Today marks Yule or Winter Solstice, the year’s shortest day and the longest night, here in the northern hemisphere. As the earth grows dormant and plants store nutrients deep within their roots for the winter; so we clean up the garden, store and preserve food for the winter, and prepare for spring planting. Traditions dating back to ancient times include bonfires, and eating and drinking in celebration. For a long moment of darkness as our planet tilts away from the sun, we await the eventual return of its warmth and light.
This year, 2020, which we can’t chase away fast enough, the solstice also brings a special astronomical event: in a rare planetary conjunction, Jupiter and Saturn will rendezvous in the night sky. For the first time in nearly eight centuries, these two planets will appear conjoined. Not since the time of Marco Polo, have we been able to witness such a phenomenon from earth. The fleeting union occurs for just a couple hours after sunset, to the west-southwest as the sky darkens. They should be visible to the naked eye, but using a telescope or binoculars will show them individually, glimmering through the twilight. As Jupiter twins with Saturn as a “double planet,” we watch the gods play in the winter sky.
Now we’re cooking with pumpkins, and due to a hotter year we even have winter tomatoes! In the garden, squirrels chitter and laugh as they run up and down large walnut and oak trees, storing their nuts. We hear the (new) caw of ravens, come to disrupt our neighborhood crows; and the songs of oak titmouse, white-crowned sparrow, finches and towhees.
Winter signs are everywhere: the air’s icy bite when I swim at the city’s outdoor pool, as my kicking foot leaves the water. I lost my father almost four decades ago to the day, my mother just eight short years; I still see their faces in the night’s cold stars.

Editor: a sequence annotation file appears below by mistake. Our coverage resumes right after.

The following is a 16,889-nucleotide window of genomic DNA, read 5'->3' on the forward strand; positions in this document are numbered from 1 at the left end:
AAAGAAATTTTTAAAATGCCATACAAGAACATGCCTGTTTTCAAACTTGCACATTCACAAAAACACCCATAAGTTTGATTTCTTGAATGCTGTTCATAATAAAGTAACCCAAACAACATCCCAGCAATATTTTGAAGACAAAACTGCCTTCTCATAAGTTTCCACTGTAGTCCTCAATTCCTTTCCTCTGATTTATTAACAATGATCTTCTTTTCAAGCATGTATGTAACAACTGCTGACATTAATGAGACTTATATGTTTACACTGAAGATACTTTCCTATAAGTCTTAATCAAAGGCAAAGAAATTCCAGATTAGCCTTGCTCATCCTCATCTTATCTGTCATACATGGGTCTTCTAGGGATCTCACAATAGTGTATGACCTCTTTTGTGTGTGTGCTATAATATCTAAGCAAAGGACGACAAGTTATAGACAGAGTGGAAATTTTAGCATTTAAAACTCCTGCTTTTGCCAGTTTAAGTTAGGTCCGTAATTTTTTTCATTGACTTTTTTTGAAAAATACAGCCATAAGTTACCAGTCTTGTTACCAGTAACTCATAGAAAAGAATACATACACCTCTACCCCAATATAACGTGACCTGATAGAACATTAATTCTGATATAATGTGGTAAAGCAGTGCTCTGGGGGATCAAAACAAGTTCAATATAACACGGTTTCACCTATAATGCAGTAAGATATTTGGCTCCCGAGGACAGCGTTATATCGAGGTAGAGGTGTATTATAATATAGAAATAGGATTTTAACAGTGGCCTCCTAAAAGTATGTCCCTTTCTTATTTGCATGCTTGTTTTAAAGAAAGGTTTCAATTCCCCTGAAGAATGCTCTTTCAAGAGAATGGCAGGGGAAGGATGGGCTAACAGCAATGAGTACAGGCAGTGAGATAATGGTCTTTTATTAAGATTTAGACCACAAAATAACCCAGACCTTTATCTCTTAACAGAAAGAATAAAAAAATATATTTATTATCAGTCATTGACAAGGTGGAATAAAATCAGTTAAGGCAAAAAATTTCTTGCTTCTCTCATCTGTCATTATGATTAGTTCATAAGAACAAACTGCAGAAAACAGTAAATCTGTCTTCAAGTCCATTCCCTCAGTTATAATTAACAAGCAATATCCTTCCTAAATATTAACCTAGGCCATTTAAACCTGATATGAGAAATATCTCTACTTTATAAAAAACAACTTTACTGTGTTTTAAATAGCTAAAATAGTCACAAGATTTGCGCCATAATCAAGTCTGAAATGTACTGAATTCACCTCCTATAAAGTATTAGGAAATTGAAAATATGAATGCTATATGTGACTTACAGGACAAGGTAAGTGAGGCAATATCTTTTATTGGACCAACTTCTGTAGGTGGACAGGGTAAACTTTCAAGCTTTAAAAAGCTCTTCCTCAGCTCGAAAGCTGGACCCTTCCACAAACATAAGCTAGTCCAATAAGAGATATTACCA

Writing about this powerful, magical change of the seasons, British author Susan Cooper’s poem “The Shortest Day,” says it simply and beautifully:
And so the Shortest Day came and the year died
And everywhere down the centuries of the snow-white world
Came people singing, dancing,
To drive the dark away.
They lighted candles in the winter trees;
They hung their homes with evergreen;
They burned beseeching fires all night long
To keep the year alive.
And when the new year’s sunshine blazed awake
They shouted, reveling.
Through all the frosty ages you can hear them
Echoing behind us—listen!
All the long echoes, sing the same delight,
This Shortest Day,
As promise wakens in the sleeping land:
They carol, feast, give thanks,
And dearly love their friends,
And hope for peace.
And now so do we, here, now,
This year and every year.